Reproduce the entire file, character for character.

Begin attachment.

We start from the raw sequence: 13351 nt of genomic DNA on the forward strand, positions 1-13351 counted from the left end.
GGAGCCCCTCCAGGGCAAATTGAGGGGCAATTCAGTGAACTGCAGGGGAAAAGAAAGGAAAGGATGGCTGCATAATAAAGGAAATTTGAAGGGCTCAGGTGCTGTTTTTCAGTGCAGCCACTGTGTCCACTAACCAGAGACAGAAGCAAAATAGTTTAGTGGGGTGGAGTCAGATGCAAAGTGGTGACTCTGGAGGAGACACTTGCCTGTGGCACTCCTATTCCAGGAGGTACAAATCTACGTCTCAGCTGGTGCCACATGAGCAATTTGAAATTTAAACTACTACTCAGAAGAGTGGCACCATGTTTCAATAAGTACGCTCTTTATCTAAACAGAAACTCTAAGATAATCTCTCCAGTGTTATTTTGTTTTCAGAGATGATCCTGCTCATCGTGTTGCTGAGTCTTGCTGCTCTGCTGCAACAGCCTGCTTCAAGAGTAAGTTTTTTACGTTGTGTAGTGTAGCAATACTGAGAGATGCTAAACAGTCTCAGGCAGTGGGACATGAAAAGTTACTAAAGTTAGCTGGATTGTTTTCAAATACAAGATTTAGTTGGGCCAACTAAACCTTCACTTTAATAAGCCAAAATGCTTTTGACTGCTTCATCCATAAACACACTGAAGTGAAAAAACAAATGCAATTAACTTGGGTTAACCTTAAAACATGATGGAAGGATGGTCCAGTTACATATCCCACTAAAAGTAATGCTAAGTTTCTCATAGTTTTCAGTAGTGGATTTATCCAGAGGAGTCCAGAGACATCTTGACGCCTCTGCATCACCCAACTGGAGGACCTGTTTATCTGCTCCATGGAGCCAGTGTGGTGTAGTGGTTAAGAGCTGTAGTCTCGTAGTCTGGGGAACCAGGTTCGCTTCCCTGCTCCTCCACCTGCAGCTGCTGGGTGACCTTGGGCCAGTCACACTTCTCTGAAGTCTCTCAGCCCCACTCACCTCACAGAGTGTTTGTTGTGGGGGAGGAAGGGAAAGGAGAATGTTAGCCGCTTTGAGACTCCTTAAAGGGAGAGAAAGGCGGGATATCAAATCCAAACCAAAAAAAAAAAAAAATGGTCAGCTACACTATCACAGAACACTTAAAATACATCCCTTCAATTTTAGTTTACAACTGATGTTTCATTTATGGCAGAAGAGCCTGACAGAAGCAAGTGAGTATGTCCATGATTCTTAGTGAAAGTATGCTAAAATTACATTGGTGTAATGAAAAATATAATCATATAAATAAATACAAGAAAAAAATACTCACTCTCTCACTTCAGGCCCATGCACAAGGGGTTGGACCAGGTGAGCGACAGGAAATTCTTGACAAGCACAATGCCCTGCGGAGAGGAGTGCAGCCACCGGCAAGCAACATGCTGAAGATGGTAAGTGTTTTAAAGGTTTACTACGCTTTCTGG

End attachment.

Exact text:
We start from the raw sequence: 13351 nt of genomic DNA on the forward strand, positions 1-13351 counted from the left end.
GGAGCCCCTCCAGGGCAAATTGAGGGGCAATTCAGTGAACTGCAGGGGAAAAGAAAGGAAAGGATGGCTGCATAATAAAGGAAATTTGAAGGGCTCAGGTGCTGTTTTTCAGTGCAGCCACTGTGTCCACTAACCAGAGACAGAAGCAAAATAGTTTAGTGGGGTGGAGTCAGATGCAAAGTGGTGACTCTGGAGGAGACACTTGCCTGTGGCACTCCTATTCCAGGAGGTACAAATCTACGTCTCAGCTGGTGCCACATGAGCAATTTGAAATTTAAACTACTACTCAGAAGAGTGGCACCATGTTTCAATAAGTACGCTCTTTATCTAAACAGAAACTCTAAGATAATCTCTCCAGTGTTATTTTGTTTTCAGAGATGATCCTGCTCATCGTGTTGCTGAGTCTTGCTGCTCTGCTGCAACAGCCTGCTTCAAGAGTAAGTTTTTTACGTTGTGTAGTGTAGCAATACTGAGAGATGCTAAACAGTCTCAGGCAGTGGGACATGAAAAGTTACTAAAGTTAGCTGGATTGTTTTCAAATACAAGATTTAGTTGGGCCAACTAAACCTTCACTTTAATAAGCCAAAATGCTTTTGACTGCTTCATCCATAAACACACTGAAGTGAAAAAACAAATGCAATTAACTTGGGTTAACCTTAAAACATGATGGAAGGATGGTCCAGTTACATATCCCACTAAAAGTAATGCTAAGTTTCTCATAGTTTTCAGTAGTGGATTTATCCAGAGGAGTCCAGAGACATCTTGACGCCTCTGCATCACCCAACTGGAGGACCTGTTTATCTGCTCCATGGAGCCAGTGTGGTGTAGTGGTTAAGAGCTGTAGTCTCGTAGTCTGGGGAACCAGGTTCGCTTCCCTGCTCCTCCACCTGCAGCTGCTGGGTGACCTTGGGCCAGTCACACTTCTCTGAAGTCTCTCAGCCCCACTCACCTCACAGAGTGTTTGTTGTGGGGGAGGAAGGGAAAGGAGAATGTTAGCCGCTTTGAGACTCCTTAAAGGGAGAGAAAGGCGGGATATCAAATCCAAACCAAAAAAAAAAAAAAATGGTCAGCTACACTATCACAGAACACTTAAAATACATCCCTTCAATTTTAGTTTACAACTGATGTTTCATTTATGGCAGAAGAGCCTGACAGAAGCAAGTGAGTATGTCCATGATTCTTAGTGAAAGTATGCTAAAATTACATTGGTGTAATGAAAAATATAATCATATAAATAAATACAAGAAAAAAATACTCACTCTCTCACTTCAGGCCCATGCACAAGGGGTTGGACCAGGTGAGCGACAGGAAATTCTTGACAAGCACAATGCCCTGCGGAGAGGAGTGCAGCCACCGGCAAGCAACATGCTGAAGATGGTAAGTGTTTTAAAGGTTTACTACGCTTTCTGG